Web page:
Mornings are my favorite smell in Florence. Whiffs of espresso trail me through twisting streets and wake me before I can even taste it. I like to follow sweet aromas into bakeries and entertain small talk with its shopkeepers who smile endearingly as my tongue fumbles over a language still foreign to me. They ask where I’m from. They ask if my hair is natural. Then they send me on my way with a “buona giornata.” These are my favorite exchanges of the day.
Mornings are also sweltering walks to work, trying hard not to sweat in my nice clothes or ruin my shoes on the cobblestones. The hair the shopkeepers like to compliment does not respond well to heat. I learned quickly to duck under buildings’ shadows and find shady routes that don’t take too much time. I am an expert at dodging clunky clumps of tourists and weaving around cars. It’s not my favorite routine.
But mornings remind me that I am lucky. I walk out of my apartment and into my favorite view in the world. I realized early on that my complaints are small in comparison.
I take breaks during the day and wander through alleyways. They twist and turn in awkward ways and sometimes smell like excrement, but I love the way the worn stones peek out from newer facades and I revel in the crude paintings that stand vibrant against gray walls. There’s something about the old and the new colliding that makes me want to peel back all the layers of the city and examine them one by one. I could spend years trying to understand them.
Maybe I take too many pictures, but I want to remember what it looks like because I know I won’t be able to find these sights on blogs or travel websites. They are the secrets of the city, tucked away for locals and those willing to forget familiar streets and get lost along the way.
My favorite way to spend the evening is sitting on the balcony, book in hand. Sometimes I read. Sometimes the book is a prop, just something to hold as I soak in the moment.
I never realized quiet moments could be so lovely until I took the time to examine them. But I watch the neighbor hang her laundry from the clothesline and can’t help but wonder who she is and how she got there. When she shakes the towels, they make a sharp, crisp sound that reminds me of laundry day with my mother. I wonder if this woman has children of her own, if they ever help her fold the laundry while listening to jazz music like I once had.
Sometimes sitting on the balcony is unbearable. The smells of dinner waft toward me and I can only imagine the wonderful things families in surrounding apartments are heaping onto their plates. I wish I could taste it, but I’m only allowed samples by smell. I listen to silverware clink, listen to murmurs of conversation as everyone sits down and recounts their days. I think that’s my favorite sound in all of Italy. There’s something about listening to people talk over dinner that makes me so strangely happy. I almost feel like I’m sitting down with them.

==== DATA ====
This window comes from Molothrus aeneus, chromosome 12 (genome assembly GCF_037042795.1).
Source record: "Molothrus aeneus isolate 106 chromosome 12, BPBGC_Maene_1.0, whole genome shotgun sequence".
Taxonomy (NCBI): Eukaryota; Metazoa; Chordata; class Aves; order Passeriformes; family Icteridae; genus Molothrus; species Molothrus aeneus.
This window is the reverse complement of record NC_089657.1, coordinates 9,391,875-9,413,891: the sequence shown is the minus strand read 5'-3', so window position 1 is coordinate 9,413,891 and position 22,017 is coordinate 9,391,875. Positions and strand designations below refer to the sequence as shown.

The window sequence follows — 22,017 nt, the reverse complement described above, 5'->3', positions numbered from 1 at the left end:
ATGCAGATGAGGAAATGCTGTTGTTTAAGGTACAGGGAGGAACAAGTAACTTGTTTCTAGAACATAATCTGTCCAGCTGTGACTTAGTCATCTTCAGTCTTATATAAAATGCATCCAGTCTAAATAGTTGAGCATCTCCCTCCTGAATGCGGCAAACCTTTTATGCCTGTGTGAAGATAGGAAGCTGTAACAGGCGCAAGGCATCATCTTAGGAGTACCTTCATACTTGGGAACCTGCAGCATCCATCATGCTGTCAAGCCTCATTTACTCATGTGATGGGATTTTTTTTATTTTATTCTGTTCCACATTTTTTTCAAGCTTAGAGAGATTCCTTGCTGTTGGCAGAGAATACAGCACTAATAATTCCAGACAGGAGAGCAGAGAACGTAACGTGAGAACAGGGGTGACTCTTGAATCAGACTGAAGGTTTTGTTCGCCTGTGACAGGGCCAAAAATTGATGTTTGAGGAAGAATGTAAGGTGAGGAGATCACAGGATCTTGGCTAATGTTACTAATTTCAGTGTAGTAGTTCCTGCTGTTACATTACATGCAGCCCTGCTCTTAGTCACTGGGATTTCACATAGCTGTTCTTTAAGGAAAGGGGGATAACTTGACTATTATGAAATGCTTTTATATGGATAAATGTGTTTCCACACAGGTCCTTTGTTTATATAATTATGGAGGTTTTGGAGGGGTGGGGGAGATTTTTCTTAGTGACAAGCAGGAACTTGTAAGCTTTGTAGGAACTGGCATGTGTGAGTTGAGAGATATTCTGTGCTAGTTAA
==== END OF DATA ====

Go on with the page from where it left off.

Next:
I sit outside until the sun goes down and it is too dark to read my book anymore.
Santo Spirito is my favorite place in the city. I love the fountain in the center of the piazza. I love how people gather around it at all times of the day. I love the church, magnificent and yet somehow so simple, a paradox that perplexes me when I stare for a little too long.
My bar of choice is there. It has three euro glasses of prosecco and a bartender who knows my order by heart. I always sit on the curb across the street to stretch my legs and sip my drink. I like listening to conversations around me — they are loud and languid and seem to fill all the space in the evening air. People here savor company like one might savor their favorite glass of wine. I like the taste of their words.
Everything comes alive at night. The steps of the church teem with so many locals it’s almost overwhelming. Some nights musicians gather in the center of the piazza and play traditional music, beckoning others to join them in the middle to dance. I always watch from afar, wondering what it’s like to move inside the mass of people but never finding the courage to join. I guess Italy has made me accustomed to being an outsider looking in.
I like to walk along the Arno at night, when all my friends go home to sleep and the city starts to feel abandoned. Sometimes it feels nice to be by myself and soak in every minute detail, the feeling of the breeze tickling my hair across the back of my neck and the sound of the water rushing over the dam. I like the way the lights reflect off the surface of the river like it’s a midnight mirror, finally letting Florence catching a glimpse of itself. I wonder if it sees all the things I fell in love with or if it’s like me when I look at my own reflection, seeing all the flaws and none of the beauty.
These moments make me sad and I don’t know why. Maybe the empty streets make me feel lonely. Or maybe I’m just reminded that I stand at the cusp of one day and the next. When I cross the river again, it will be a new morning. Nights here are just reminders that I only have so many left.